Tumorigenic response in lung tumor susceptible A/J mice after sub-chronic exposure to calcium chromate or iron (III) oxide

Patti C. Zeidler-Erdely, Lauryn M. Falcone, James M. Antonini, Kelly Fraser, Michael L. Kashon, Lori A. Battelli, Rebecca Salmen, Taylor Trainor, Lindsay Grose, Sherri Friend, Chengfeng Yang, Aaron Erdely

Research output: Contribution to journalArticlepeer-review

7 Scopus citations

Abstract

Iron oxides are Group 3 (not classifiable as to its carcinogenicity to humans) according to the International Agency for Research on Cancer (IARC). Occupational exposures during iron and steel founding and hematite underground mining as well as other iron predominant exposures such as welding are Group 1 (carcinogenic to humans). The objective of this study was to investigate the potential of iron as iron (III) oxide (Fe2O3) to initiate lung tumors in A/J mice, a lung tumor susceptible strain. Male A/J mice were exposed by oropharyngeal aspiration to suspensions of Fe2O3 (1 mg) or calcium chromate (CaCrO4; 100 μg; positive control) for 26 weeks (once per week). Shams were exposed to 50 μL phosphate buffered saline (PBS; vehicle). Mice were euthanized 70 weeks after the first exposure and lung nodules were enumerated. Both CaCrO4 and Fe2O3 significantly increased gross-observed lung tumor multiplicity in A/J mice (9.63 ± 0.55 and 3.35 ± 0.30, respectively) compared to sham (2.31 ± 0.19). Histopathological analysis showed that bronchiolo-alveolar adenomas (BAA) and carcinomas (BAC) were the primary lung tumor types in all groups and were increased in the exposed groups compared to sham. BAC were significantly increased (146 %) in the CaCrO4 group and neared significance in the Fe2O3 group (100 % increase; p = 0.085). BAA and other histopathological indices of toxicity followed the same pattern with exposed groups increased compared to sham control. In conclusion, evidence from this study, in combination with our previous studies, demonstrate that exposure to iron alone may be a potential risk factor for lung carcinogenesis.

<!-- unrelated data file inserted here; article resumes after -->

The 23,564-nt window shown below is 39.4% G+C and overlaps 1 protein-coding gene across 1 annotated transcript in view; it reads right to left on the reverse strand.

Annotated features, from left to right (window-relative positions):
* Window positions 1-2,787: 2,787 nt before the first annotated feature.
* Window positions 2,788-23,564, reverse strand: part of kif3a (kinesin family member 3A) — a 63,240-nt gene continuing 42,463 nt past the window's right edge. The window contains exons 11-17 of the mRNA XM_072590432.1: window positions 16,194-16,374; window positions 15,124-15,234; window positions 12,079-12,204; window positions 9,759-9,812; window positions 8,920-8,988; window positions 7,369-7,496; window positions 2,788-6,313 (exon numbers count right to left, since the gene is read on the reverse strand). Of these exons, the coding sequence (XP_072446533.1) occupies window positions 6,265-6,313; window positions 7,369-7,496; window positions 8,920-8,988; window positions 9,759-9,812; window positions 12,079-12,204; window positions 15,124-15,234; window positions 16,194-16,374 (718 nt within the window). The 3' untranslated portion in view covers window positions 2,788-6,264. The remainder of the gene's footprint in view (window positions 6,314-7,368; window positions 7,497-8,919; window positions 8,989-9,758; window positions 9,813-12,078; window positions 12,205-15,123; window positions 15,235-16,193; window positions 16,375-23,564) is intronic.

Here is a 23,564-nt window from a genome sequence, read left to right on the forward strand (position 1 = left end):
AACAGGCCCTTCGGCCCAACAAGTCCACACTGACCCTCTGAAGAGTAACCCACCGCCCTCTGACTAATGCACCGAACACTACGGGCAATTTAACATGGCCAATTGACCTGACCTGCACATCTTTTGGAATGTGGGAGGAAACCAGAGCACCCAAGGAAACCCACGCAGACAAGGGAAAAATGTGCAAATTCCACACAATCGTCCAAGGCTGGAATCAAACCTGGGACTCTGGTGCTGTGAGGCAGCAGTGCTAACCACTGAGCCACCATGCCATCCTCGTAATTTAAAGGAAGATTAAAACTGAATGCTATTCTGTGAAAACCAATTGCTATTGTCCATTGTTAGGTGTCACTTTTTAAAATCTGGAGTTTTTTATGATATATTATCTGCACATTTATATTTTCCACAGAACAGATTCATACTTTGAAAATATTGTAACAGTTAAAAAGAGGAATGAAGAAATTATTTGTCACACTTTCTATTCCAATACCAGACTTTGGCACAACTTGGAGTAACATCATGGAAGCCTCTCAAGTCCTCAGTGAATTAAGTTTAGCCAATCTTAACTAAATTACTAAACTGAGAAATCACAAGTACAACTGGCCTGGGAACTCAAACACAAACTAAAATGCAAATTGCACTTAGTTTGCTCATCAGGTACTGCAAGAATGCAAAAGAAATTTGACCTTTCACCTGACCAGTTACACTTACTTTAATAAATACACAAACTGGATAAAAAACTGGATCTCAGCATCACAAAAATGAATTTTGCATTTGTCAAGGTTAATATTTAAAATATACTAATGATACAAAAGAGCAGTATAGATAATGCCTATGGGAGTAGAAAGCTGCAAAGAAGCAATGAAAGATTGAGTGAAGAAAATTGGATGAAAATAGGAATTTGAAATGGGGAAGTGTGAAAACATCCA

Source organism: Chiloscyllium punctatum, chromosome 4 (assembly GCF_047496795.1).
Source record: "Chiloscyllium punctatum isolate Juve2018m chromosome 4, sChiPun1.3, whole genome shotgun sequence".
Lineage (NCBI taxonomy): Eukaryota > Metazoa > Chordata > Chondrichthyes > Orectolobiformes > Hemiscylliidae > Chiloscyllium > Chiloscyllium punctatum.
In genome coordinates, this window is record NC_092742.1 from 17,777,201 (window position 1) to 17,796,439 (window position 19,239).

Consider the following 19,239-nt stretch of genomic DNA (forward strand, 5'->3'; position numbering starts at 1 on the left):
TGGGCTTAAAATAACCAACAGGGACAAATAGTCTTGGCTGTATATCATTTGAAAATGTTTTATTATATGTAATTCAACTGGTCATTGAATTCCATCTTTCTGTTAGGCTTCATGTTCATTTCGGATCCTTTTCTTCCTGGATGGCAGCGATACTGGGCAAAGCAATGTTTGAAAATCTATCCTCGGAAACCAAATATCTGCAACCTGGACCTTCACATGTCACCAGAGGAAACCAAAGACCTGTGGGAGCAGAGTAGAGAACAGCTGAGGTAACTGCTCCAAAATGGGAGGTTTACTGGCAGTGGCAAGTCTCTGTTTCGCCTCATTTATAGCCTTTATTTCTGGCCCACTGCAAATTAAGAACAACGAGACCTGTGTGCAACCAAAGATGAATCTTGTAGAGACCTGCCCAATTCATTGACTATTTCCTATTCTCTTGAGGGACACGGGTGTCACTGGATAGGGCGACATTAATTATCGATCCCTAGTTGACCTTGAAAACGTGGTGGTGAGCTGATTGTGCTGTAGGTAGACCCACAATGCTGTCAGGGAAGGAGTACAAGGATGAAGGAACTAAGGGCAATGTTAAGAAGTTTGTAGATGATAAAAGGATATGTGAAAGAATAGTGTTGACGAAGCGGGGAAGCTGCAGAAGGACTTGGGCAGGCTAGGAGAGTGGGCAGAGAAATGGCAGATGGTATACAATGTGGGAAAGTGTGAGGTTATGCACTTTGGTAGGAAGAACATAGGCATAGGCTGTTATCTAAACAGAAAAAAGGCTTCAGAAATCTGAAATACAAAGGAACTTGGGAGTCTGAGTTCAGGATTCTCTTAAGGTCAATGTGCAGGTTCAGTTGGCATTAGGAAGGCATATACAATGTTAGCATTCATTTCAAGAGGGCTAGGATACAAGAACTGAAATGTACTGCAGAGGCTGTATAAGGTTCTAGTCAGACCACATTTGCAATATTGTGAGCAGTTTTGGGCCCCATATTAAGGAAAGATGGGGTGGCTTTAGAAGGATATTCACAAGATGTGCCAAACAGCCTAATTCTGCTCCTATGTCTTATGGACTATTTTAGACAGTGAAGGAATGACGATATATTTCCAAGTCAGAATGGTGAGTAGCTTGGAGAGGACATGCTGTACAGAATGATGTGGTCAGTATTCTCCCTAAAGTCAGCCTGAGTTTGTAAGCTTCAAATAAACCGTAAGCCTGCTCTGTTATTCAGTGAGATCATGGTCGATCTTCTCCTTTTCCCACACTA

Original languageEnglish
Pages (from-to)60-65
Number of pages6
JournalToxicology Letters
Volume334
DOIs
StatePublished - Nov 1 2020

Bibliographical note

Publisher Copyright:
© 2020

Keywords

  • Carcinogenesis
  • Iron
  • Metal oxides
  • Strain A
  • Welding fumes

ASJC Scopus subject areas

  • Toxicology

Fingerprint

Dive into the research topics of 'Tumorigenic response in lung tumor susceptible A/J mice after sub-chronic exposure to calcium chromate or iron (III) oxide'. Together they form a unique fingerprint.

Cite this